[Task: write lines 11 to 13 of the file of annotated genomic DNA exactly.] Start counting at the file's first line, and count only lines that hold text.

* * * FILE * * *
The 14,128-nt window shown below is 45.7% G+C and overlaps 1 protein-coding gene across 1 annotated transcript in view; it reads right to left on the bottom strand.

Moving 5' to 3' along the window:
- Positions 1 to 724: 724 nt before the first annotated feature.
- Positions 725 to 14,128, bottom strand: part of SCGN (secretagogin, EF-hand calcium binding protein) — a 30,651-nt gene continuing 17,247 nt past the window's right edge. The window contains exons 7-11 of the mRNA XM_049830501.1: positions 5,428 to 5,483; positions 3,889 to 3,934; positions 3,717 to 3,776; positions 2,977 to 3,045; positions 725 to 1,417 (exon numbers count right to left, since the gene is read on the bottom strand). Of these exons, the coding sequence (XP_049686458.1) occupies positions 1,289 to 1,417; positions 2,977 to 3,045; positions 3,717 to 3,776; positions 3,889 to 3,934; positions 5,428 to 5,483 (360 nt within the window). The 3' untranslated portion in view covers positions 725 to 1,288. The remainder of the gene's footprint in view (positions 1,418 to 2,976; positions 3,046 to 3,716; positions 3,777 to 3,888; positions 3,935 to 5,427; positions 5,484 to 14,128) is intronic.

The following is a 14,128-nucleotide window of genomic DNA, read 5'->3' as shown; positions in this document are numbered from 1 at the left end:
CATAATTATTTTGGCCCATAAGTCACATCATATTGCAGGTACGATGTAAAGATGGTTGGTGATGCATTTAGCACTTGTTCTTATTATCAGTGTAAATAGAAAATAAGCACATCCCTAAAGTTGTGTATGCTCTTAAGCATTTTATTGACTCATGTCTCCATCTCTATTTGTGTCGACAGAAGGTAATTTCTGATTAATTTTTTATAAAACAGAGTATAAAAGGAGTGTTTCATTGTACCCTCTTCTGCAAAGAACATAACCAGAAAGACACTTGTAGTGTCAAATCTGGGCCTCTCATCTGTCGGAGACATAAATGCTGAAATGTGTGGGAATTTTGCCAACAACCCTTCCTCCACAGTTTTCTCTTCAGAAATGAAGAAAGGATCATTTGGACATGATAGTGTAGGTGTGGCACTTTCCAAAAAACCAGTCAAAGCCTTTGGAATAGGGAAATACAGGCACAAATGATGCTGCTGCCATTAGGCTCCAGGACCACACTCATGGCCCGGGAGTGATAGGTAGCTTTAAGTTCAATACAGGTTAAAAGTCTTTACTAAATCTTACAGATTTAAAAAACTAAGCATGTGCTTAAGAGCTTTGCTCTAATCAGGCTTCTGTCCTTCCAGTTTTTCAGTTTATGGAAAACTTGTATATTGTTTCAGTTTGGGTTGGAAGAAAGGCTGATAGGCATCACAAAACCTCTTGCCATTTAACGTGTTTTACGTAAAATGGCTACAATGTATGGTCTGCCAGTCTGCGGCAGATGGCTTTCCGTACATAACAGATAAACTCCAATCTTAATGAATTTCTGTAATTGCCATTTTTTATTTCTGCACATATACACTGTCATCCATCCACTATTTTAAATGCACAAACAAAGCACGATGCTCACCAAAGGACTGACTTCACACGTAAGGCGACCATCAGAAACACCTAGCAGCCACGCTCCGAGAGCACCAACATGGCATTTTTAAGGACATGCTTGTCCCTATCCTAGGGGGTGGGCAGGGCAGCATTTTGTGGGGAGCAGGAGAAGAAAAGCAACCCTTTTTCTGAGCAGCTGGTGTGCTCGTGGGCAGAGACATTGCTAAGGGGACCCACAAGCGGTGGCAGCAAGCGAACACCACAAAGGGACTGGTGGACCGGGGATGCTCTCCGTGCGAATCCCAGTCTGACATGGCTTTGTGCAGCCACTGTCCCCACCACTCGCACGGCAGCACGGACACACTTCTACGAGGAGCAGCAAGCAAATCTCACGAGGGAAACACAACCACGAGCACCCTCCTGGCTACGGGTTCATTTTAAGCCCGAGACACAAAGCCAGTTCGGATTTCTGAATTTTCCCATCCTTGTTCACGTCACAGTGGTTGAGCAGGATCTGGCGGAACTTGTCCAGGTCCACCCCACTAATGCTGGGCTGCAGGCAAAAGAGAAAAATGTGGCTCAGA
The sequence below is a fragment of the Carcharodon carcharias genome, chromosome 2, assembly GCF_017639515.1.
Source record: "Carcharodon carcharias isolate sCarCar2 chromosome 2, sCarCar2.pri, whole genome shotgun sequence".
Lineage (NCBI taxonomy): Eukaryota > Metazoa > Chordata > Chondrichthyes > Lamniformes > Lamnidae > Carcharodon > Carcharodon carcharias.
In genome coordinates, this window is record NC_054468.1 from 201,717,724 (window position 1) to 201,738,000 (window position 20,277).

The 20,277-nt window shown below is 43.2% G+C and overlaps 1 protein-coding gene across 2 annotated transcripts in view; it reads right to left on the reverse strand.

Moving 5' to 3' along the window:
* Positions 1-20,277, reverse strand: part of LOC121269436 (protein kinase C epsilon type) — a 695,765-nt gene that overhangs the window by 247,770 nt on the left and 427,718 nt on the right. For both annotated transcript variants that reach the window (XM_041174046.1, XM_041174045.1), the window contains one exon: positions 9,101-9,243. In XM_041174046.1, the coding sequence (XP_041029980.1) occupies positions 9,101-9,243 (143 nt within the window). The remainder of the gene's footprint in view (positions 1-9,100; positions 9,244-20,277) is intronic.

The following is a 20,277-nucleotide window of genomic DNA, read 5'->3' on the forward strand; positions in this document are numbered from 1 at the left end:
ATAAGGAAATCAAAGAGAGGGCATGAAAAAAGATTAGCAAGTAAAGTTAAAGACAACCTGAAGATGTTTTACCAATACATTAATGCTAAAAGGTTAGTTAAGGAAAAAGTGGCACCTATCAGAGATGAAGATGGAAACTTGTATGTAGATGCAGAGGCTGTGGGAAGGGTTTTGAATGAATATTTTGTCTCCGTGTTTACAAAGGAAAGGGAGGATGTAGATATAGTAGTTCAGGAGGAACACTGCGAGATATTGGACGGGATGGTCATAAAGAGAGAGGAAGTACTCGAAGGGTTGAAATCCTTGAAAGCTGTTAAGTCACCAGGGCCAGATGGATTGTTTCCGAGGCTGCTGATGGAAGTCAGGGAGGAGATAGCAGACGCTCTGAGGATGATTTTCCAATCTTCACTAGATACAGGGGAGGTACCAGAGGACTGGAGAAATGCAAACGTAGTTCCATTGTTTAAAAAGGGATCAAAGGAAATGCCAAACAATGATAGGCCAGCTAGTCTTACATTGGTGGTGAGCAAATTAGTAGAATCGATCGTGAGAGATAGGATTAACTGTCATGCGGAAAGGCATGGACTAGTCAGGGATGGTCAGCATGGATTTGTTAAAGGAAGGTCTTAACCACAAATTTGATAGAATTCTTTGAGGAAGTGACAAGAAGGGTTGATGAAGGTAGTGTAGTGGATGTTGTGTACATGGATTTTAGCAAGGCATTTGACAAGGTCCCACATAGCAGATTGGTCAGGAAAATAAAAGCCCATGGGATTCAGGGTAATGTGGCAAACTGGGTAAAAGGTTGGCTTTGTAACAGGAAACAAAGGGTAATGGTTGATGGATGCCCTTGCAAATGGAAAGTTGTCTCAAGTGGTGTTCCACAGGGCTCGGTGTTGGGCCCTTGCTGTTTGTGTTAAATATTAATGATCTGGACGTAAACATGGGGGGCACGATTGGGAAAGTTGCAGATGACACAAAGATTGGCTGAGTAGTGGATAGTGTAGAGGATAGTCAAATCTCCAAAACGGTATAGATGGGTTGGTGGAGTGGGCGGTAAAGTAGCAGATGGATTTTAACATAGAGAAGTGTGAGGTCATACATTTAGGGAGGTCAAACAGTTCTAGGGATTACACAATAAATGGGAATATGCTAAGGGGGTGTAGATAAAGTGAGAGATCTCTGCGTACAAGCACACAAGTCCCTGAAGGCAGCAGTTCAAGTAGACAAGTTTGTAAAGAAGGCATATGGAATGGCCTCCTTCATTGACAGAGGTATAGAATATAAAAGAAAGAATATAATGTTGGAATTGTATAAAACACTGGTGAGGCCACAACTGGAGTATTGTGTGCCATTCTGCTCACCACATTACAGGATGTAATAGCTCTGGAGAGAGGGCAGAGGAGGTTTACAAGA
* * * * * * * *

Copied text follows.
The 20,277-nt window shown below is 43.2% G+C and overlaps 1 protein-coding gene across 2 annotated transcripts in view; it reads right to left on the reverse strand.

Moving 5' to 3' along the window:
* Positions 1-20,277, reverse strand: part of LOC121269436 (protein kinase C epsilon type) — a 695,765-nt gene that overhangs the window by 247,770 nt on the left and 427,718 nt on the right. For both annotated transcript variants that reach the window (XM_041174046.1, XM_041174045.1), the window contains one exon: positions 9,101-9,243. In XM_041174046.1, the coding sequence (XP_041029980.1) occupies positions 9,101-9,243 (143 nt within the window). The remainder of the gene's footprint in view (positions 1-9,100; positions 9,244-20,277) is intronic.